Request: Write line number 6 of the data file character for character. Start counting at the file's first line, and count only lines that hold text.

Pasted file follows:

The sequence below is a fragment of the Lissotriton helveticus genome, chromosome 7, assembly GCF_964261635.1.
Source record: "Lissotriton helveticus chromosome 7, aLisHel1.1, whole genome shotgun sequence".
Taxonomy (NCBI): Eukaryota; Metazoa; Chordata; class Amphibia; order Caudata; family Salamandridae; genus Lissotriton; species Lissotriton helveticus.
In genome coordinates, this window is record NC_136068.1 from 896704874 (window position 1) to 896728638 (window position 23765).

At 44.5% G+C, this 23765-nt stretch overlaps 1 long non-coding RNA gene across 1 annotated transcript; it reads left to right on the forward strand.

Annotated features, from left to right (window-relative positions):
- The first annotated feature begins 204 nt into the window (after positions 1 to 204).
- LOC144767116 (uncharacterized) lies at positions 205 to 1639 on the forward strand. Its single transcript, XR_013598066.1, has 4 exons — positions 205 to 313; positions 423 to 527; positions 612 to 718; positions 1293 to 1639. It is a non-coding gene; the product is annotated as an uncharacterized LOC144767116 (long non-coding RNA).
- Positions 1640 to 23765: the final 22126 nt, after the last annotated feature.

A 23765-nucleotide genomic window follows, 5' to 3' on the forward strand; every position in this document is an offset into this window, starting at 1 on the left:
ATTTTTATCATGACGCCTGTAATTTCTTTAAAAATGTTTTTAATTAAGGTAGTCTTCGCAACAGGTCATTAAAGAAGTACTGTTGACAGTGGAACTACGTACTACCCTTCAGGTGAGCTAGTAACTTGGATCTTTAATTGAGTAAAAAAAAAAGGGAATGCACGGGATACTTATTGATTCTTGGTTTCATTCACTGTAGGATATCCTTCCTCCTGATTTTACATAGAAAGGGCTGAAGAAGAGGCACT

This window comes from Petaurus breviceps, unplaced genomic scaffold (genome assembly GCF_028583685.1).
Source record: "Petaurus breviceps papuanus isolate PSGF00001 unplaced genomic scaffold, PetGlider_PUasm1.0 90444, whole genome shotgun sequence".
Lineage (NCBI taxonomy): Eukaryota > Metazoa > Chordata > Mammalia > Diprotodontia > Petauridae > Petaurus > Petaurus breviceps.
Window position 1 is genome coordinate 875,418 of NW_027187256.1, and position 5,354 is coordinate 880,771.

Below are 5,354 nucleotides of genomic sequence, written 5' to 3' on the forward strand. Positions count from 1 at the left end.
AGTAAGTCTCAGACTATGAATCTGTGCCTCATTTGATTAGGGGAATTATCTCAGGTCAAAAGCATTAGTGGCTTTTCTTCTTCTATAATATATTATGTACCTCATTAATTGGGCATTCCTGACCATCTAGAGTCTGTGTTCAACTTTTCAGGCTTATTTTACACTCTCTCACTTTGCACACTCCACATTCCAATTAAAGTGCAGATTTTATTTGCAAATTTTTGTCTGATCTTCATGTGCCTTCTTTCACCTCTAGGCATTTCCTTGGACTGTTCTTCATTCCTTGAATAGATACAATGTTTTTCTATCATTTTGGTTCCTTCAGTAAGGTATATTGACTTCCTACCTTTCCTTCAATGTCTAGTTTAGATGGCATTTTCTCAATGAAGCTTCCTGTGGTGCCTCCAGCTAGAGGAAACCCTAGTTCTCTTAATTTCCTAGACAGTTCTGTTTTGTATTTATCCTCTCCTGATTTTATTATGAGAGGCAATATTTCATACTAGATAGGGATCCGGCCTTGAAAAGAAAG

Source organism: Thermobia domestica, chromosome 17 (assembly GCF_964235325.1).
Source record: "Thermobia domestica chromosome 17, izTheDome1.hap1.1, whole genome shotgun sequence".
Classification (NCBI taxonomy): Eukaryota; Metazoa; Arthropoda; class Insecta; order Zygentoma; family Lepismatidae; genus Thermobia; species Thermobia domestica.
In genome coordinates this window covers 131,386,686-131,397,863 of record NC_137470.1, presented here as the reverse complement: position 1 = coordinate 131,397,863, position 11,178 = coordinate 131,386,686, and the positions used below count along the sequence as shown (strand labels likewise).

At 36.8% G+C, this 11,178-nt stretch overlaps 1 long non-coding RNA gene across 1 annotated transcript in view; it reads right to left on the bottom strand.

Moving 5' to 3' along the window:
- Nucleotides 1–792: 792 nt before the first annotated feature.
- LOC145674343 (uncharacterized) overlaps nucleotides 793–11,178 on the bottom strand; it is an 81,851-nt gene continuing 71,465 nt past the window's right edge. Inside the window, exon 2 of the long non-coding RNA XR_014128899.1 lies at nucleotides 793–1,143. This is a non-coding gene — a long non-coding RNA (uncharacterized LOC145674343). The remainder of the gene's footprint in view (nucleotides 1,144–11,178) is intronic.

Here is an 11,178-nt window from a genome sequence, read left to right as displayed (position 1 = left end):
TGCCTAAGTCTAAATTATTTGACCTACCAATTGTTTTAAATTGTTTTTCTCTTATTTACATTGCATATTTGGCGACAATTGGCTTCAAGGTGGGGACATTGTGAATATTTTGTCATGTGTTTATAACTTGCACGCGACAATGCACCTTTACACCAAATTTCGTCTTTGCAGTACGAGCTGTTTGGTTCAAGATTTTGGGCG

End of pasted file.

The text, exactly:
Annotated features, from left to right (window-relative positions):